I have a graph, and I want to determine the largest possible set (or partition) of nodes such that no two nodes within this set have an edge between them. I am looking for an efficient algorithm to solve this problem.

For instance, given the following graph:

1: [2] 2: [1, 3, 5, 6, 4] 3: [2, 4] 4: [3, 5, 6, 2] 5: [4, 2] 6: [4, 2] The largest partition of non-connected nodes would be {1, 3, 5, 6}.

My current approach is brute-force: I generate all combinations of nodes and then verify if any of the nodes within a combination share an edge. This method, however, is not efficient for larger graphs.

Graphically, I intuitively group unconnected nodes together, and as I add nodes to this group, I can easily identify the largest possible set of non-connected nodes. Is there a way to replicate this intuition algorithmically?


1 Answer 1


No, the intuition doesn't really scale very well, especially not if you want the optimal solution.

The problem is known as Independent Set and is not only NP-complete, but even W[1]-complete.

You can try the following greedy algorithm: pick the smallest degree neighbor into your solution, delete the neighborhood, and rinse and repeat. Of course this is not guaranteed to give a very good answer, but it does give a solution which is not more than a factor $1/\Delta$ smaller than the optimal, where $\Delta$ is the maximum degree of the input graph.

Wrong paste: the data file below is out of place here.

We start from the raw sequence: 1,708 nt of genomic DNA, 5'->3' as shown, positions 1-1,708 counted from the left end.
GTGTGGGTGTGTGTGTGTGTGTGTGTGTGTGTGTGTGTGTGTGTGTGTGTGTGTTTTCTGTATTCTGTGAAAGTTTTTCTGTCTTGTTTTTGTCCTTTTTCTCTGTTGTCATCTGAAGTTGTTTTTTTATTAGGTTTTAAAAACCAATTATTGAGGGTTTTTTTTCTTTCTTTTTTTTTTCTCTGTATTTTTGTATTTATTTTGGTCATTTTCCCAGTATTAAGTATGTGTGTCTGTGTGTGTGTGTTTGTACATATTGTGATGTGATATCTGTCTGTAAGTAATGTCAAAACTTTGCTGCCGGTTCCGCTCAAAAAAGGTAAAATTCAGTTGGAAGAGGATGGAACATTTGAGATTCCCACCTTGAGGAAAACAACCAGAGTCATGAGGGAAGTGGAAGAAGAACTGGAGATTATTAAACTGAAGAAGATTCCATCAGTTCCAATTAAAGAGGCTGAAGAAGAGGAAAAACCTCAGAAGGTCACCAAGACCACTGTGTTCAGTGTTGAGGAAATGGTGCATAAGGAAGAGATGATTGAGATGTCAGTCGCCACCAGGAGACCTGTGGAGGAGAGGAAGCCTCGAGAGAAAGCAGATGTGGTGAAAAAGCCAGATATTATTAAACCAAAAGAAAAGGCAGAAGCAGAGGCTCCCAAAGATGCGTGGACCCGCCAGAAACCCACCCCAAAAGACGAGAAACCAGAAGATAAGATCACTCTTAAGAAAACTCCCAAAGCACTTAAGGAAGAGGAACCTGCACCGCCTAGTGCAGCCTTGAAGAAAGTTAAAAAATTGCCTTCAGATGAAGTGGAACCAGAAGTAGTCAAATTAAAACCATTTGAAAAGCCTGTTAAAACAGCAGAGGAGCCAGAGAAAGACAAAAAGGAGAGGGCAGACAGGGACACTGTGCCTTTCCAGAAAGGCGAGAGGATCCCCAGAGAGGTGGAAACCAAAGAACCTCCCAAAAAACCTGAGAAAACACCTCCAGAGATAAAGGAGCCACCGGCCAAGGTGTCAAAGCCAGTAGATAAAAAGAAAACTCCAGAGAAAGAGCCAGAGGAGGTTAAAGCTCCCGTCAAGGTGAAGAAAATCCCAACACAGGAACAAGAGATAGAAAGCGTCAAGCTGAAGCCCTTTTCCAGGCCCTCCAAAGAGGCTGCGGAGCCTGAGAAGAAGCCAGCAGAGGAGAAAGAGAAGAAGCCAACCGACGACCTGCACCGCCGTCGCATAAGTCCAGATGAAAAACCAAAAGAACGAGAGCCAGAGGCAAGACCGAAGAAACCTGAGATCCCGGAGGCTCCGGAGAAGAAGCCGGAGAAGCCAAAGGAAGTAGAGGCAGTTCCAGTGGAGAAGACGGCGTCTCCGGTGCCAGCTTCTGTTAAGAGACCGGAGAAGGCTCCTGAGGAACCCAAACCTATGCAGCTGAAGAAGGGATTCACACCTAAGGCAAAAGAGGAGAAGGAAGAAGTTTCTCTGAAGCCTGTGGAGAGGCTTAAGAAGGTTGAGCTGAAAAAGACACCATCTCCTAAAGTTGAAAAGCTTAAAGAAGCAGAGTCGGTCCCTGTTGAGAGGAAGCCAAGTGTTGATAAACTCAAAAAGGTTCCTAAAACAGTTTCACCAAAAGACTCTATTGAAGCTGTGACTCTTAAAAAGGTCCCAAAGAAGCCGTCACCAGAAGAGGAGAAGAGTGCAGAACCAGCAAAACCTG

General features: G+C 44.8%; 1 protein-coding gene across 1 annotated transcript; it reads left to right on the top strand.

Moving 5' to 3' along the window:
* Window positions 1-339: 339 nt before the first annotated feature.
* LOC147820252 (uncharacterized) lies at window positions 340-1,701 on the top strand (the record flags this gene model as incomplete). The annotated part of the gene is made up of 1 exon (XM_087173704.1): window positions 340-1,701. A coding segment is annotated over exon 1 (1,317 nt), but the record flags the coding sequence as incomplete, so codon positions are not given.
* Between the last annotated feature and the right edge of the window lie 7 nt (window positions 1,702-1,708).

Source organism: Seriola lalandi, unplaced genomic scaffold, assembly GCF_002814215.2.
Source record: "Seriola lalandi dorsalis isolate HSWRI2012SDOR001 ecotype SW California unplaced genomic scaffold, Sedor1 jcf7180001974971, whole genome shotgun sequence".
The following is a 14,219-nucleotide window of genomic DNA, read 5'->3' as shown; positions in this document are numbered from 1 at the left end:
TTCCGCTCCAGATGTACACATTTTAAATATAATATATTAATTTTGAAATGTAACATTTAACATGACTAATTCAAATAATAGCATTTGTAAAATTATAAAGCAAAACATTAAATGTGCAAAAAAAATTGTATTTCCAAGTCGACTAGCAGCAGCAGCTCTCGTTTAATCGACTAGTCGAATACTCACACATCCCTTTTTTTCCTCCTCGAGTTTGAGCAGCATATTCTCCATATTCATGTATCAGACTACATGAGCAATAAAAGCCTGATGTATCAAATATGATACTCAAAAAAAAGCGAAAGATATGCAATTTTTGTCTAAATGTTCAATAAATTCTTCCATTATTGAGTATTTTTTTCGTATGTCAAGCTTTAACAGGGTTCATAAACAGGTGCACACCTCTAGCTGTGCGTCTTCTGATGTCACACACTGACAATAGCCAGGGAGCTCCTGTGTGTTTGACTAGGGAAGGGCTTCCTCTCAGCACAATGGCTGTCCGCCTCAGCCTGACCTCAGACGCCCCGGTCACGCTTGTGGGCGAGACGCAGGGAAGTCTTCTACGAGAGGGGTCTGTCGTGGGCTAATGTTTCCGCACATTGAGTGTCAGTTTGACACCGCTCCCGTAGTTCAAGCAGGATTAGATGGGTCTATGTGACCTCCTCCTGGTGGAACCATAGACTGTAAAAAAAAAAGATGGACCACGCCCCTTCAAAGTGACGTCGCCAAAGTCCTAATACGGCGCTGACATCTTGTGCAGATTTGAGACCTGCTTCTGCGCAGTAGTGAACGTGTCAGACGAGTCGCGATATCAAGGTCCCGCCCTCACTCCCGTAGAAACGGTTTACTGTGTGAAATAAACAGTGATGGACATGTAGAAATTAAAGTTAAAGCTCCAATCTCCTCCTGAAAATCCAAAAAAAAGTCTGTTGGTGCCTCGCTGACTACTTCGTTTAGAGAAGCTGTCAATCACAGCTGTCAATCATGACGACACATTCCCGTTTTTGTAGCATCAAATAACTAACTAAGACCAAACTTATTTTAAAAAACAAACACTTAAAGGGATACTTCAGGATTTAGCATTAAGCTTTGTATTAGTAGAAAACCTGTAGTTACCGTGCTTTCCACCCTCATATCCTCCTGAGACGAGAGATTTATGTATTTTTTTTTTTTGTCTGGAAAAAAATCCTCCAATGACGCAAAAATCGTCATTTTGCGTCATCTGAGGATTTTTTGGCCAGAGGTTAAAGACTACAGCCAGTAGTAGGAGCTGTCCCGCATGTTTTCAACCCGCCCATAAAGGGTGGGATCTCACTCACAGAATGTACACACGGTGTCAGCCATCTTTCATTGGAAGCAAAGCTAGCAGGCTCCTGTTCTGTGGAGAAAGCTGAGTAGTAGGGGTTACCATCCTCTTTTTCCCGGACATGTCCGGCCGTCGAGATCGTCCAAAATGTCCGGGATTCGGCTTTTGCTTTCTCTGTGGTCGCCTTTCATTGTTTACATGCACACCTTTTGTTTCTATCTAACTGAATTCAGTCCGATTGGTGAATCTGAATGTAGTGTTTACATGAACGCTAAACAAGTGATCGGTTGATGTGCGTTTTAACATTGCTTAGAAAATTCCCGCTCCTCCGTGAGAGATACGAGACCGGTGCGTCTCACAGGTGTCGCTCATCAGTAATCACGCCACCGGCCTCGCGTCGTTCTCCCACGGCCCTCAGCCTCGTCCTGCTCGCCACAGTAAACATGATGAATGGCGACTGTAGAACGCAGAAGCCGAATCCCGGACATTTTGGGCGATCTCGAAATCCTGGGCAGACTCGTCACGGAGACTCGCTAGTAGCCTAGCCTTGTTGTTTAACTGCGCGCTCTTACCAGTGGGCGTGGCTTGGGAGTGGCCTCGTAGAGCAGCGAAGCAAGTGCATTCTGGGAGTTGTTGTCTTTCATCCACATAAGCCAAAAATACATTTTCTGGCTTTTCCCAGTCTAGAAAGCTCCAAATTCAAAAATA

Another alternative is to use LP rounding for finding the smallest vertex cover. The complement of a vertex cover is an independent set. You can also experiment with using randomized rounding:

LP relaxation for I.S.: maximize $\sum_{v \in V} x_v$ constrained to $x_u + x_v \leq 1$ for every edge $uv \in E$, and $0 \leq x_v \leq 1$ for all $v \in V$. With randomized rounding, we take the variable $x_v$ as the probability of selecting $v$ to the solution. Finally clean up the solution by removing arbitrarily endpoints of edges in the solution.


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